LOUISVILLE, KY (WAVE) - Housing super computers to protect the United States economy in caves under Louisville? The federal government spent millions of dollars on that very idea in a place many visit everyday.
From your ATM card to your bank and retirement accounts computers control it all, but what if someone pulled the plug on everything?
"If people can't go get money just to go buy milk. And businesses can't operate with other companies around the world, I mean there's no telling what kind of damage you could create," said Adrian Lauf, assistant professor of Computer Engineering and Computer Science at the University of Louisville Speed School.
Experts at the Speed School say a large scale cyber attack on the nation's banks and stock markets could short circuit the U.S. financial system and bring the economy to a grinding halt. The chances of that happening are remote, but real.
The impact of a successful super hack on our financial system would be catastrophic.
"You'd have a significant number of people who could conceivably lose everything," said Speed School instructor Michael Losavio.
Now, documents reveal the federal government hoped to create a safety net in Louisville. Tucked away inside a place known not for national defense but underground adventure. The caverns under the city.
From 2005 to 2009 the Department of the Treasury spent more than $3,734,150 funding a joint project at the University of Kentucky and the University of Louisville to study whether the temperature and climate controlled cave could house a huge, state of the art data storage computer.
The studies were done in a place called e-Cavern that still exists today.
"Security is a combination of the physical and the cyber," said Dr. Adel Elmaghraby, the Chair of UofL's Innovative and Emerging Technologies Lab.
Elmaghraby worked on the project and said e-Cavern would house backup copies of the financial industry's essential records in case their primary computers were destroyed.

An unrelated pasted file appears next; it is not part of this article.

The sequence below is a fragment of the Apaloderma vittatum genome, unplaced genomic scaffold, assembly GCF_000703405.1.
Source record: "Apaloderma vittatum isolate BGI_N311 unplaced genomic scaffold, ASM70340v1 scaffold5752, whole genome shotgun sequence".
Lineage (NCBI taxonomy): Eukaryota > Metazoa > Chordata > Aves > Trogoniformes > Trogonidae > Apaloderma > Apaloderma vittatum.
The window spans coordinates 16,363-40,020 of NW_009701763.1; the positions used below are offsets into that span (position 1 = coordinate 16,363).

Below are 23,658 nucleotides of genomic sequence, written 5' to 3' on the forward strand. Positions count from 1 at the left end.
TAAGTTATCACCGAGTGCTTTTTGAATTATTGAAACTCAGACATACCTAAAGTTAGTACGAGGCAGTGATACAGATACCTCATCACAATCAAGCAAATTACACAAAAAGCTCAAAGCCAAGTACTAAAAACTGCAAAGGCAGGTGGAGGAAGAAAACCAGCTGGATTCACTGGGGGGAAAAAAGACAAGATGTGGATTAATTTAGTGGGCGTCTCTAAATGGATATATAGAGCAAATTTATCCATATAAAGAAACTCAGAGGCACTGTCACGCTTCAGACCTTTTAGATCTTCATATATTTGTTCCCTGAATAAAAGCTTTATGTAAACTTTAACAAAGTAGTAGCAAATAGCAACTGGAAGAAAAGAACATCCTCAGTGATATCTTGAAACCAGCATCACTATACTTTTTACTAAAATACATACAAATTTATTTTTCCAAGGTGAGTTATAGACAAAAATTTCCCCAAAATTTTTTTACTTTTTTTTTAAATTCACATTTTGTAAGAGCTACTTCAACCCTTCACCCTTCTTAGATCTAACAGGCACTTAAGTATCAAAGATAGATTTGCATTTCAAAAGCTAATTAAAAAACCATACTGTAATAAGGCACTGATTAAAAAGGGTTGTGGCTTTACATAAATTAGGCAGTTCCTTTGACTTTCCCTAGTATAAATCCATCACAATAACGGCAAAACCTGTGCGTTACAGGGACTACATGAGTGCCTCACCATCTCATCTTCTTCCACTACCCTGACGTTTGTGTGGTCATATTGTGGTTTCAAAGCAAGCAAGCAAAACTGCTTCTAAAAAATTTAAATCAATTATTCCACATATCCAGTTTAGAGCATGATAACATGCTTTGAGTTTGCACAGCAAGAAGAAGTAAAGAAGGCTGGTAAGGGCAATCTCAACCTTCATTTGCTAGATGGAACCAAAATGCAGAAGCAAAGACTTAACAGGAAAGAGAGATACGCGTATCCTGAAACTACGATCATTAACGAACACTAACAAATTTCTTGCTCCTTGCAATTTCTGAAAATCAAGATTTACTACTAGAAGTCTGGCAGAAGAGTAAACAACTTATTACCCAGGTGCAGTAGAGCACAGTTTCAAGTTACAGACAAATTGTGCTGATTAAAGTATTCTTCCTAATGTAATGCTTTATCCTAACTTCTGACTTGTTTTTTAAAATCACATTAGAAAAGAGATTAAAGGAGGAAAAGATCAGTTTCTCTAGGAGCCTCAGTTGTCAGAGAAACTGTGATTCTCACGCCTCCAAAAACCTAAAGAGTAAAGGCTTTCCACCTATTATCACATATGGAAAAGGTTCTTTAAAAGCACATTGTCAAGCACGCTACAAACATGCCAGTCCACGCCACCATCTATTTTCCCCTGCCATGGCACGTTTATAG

That's not a new concept, but placing the system in a cave underground provided added security, especially in light of what happened on 9/11.
"It could be done," Elmaghraby said. "Definitely."
Is anybody doing it? Not in e-Cavern. Funding ran dry before researchers completed the project.
Elmaghraby said the team published papers on their findings and made presentations to military, banks and the Department of the Treasury. But the Treasury wouldn't say if the technology was being utilized anywhere else.
At a cyber security roundtable held by the Security and Exchange Commission in March, a Treasury official seemed to indicate the government still hasn't figured out a fool proof system to recovering financial data lost in a cyber attack.
"This recovery concept feels less explored," said Katheryn Rosen, Deputy Asst. Secretary of the office of Financial Institutions Policy for the U.S. Department of the Treasury
"This is a really, really important piece," Rosen said.
A 2012 survey of securities exchanges found 53 percent reported experiencing a cyber attack in the previous year.